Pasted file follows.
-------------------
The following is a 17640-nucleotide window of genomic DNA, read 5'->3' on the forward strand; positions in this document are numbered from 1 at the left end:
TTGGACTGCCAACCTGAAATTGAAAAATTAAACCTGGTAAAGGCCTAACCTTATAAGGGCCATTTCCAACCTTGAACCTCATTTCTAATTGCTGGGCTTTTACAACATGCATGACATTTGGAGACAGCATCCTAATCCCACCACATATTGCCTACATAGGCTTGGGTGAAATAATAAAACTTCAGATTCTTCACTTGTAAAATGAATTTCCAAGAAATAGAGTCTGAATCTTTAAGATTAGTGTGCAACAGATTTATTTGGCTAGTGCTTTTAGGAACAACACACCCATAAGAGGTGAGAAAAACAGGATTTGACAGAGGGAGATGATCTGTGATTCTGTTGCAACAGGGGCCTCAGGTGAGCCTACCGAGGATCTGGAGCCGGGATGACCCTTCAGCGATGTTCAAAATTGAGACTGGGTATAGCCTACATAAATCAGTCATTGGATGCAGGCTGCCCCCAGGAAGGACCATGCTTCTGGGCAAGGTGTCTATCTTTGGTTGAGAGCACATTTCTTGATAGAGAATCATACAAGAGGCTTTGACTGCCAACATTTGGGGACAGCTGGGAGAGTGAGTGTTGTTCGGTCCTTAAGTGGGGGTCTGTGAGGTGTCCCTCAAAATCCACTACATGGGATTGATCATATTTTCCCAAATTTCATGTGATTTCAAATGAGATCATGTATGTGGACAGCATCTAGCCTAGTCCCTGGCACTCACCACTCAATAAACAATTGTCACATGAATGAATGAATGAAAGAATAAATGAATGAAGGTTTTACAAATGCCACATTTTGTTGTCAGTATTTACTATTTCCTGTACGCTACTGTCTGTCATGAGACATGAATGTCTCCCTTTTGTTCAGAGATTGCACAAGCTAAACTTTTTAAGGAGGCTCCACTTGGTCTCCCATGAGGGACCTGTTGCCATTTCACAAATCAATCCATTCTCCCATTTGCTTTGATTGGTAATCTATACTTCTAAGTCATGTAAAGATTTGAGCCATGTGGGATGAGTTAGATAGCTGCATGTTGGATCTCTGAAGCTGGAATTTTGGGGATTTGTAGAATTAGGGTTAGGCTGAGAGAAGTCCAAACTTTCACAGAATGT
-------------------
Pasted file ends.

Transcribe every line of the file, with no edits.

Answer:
The following is a 17640-nucleotide window of genomic DNA, read 5'->3' on the forward strand; positions in this document are numbered from 1 at the left end:
TTGGACTGCCAACCTGAAATTGAAAAATTAAACCTGGTAAAGGCCTAACCTTATAAGGGCCATTTCCAACCTTGAACCTCATTTCTAATTGCTGGGCTTTTACAACATGCATGACATTTGGAGACAGCATCCTAATCCCACCACATATTGCCTACATAGGCTTGGGTGAAATAATAAAACTTCAGATTCTTCACTTGTAAAATGAATTTCCAAGAAATAGAGTCTGAATCTTTAAGATTAGTGTGCAACAGATTTATTTGGCTAGTGCTTTTAGGAACAACACACCCATAAGAGGTGAGAAAAACAGGATTTGACAGAGGGAGATGATCTGTGATTCTGTTGCAACAGGGGCCTCAGGTGAGCCTACCGAGGATCTGGAGCCGGGATGACCCTTCAGCGATGTTCAAAATTGAGACTGGGTATAGCCTACATAAATCAGTCATTGGATGCAGGCTGCCCCCAGGAAGGACCATGCTTCTGGGCAAGGTGTCTATCTTTGGTTGAGAGCACATTTCTTGATAGAGAATCATACAAGAGGCTTTGACTGCCAACATTTGGGGACAGCTGGGAGAGTGAGTGTTGTTCGGTCCTTAAGTGGGGGTCTGTGAGGTGTCCCTCAAAATCCACTACATGGGATTGATCATATTTTCCCAAATTTCATGTGATTTCAAATGAGATCATGTATGTGGACAGCATCTAGCCTAGTCCCTGGCACTCACCACTCAATAAACAATTGTCACATGAATGAATGAATGAAAGAATAAATGAATGAAGGTTTTACAAATGCCACATTTTGTTGTCAGTATTTACTATTTCCTGTACGCTACTGTCTGTCATGAGACATGAATGTCTCCCTTTTGTTCAGAGATTGCACAAGCTAAACTTTTTAAGGAGGCTCCACTTGGTCTCCCATGAGGGACCTGTTGCCATTTCACAAATCAATCCATTCTCCCATTTGCTTTGATTGGTAATCTATACTTCTAAGTCATGTAAAGATTTGAGCCATGTGGGATGAGTTAGATAGCTGCATGTTGGATCTCTGAAGCTGGAATTTTGGGGATTTGTAGAATTAGGGTTAGGCTGAGAGAAGTCCAAACTTTCACAGAATGT